In an effort to get videos to stream more reliably regardless of your connection speed, the YouTube team at Google continues to innovate and utilize different distribution methods to get videos buffering as little as possible and in the highest quality possible. Here's a great video from Computerphile that explains just how complicated their delivery system actually is, and how they get high-traffic videos to actually load faster (and the video itself is on YouTube, of course):
Just like how Netflix encodes each video many, many times, YouTube has a few dozen different encodes of each video that is uploaded, from your average cat video all the way to full-length feature films. These different encodes include multiple resolution options for each video, as well as the different file formats which you can actually see for yourself when you try to download videos from YouTube. The way that YouTube actually tries to work with the speed of your connection is one of the reasons videos tend to play smoothly on the service. For sites like Vimeo to compete better, I think at the very least they need options for users to select different resolutions rather than having the uploaded default to 720p or 1080p (as only one of these versions will be displayed when HD is on).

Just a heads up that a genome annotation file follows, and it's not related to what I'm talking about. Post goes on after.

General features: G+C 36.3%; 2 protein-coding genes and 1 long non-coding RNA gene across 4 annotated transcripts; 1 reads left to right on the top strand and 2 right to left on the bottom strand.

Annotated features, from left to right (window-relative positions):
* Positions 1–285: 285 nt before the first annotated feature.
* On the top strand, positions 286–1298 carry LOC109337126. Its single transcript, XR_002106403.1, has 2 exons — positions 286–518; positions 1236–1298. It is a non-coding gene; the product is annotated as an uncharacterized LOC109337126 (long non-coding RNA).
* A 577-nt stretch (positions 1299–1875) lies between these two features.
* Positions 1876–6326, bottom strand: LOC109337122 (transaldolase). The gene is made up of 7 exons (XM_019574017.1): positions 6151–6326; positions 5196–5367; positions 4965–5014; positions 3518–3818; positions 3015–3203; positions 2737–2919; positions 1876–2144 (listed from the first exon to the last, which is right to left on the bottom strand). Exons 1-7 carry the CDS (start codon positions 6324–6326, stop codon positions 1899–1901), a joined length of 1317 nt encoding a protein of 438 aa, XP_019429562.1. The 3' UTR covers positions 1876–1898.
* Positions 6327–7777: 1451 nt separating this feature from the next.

Computerphile has a number of fascinating videos on YouTube, so head over to watch some of the others.